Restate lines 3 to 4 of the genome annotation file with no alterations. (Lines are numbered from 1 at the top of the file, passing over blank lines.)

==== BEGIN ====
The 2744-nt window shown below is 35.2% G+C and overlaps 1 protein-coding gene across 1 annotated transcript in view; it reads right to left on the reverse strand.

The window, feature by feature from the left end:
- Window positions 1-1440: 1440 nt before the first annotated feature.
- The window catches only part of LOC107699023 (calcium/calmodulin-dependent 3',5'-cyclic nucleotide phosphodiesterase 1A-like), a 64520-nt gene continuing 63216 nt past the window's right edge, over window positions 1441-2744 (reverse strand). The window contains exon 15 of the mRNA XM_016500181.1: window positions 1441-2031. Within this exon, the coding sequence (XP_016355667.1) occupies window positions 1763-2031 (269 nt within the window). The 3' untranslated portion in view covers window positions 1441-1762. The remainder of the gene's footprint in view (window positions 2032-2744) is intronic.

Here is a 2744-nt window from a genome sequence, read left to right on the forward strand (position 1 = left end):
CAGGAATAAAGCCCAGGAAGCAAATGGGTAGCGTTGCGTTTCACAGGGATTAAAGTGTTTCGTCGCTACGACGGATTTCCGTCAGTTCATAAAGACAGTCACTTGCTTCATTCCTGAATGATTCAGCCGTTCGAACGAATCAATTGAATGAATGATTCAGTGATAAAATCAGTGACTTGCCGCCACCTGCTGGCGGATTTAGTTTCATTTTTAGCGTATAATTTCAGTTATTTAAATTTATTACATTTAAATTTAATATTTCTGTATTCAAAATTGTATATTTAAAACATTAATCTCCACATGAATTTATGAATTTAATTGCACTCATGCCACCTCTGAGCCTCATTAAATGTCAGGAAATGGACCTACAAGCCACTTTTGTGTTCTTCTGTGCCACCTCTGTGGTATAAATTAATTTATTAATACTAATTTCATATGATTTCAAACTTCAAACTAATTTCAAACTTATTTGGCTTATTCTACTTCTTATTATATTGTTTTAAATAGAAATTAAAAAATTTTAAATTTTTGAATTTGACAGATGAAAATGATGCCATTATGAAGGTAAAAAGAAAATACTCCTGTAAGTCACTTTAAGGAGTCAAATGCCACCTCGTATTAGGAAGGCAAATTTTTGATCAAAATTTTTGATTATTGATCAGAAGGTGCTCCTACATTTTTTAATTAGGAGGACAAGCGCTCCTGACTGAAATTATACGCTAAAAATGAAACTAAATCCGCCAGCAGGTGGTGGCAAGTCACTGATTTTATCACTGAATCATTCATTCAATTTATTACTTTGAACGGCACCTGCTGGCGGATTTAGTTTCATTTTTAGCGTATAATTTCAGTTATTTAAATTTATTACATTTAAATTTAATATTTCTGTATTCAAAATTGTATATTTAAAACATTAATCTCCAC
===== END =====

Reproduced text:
- Window positions 1-1440: 1440 nt before the first annotated feature.
- The window catches only part of LOC107699023 (calcium/calmodulin-dependent 3',5'-cyclic nucleotide phosphodiesterase 1A-like), a 64520-nt gene continuing 63216 nt past the window's right edge, over window positions 1441-2744 (reverse strand). The window contains exon 15 of the mRNA XM_016500181.1: window positions 1441-2031. Within this exon, the coding sequence (XP_016355667.1) occupies window positions 1763-2031 (269 nt within the window). The 3' untranslated portion in view covers window positions 1441-1762. The remainder of the gene's footprint in view (window positions 2032-2744) is intronic.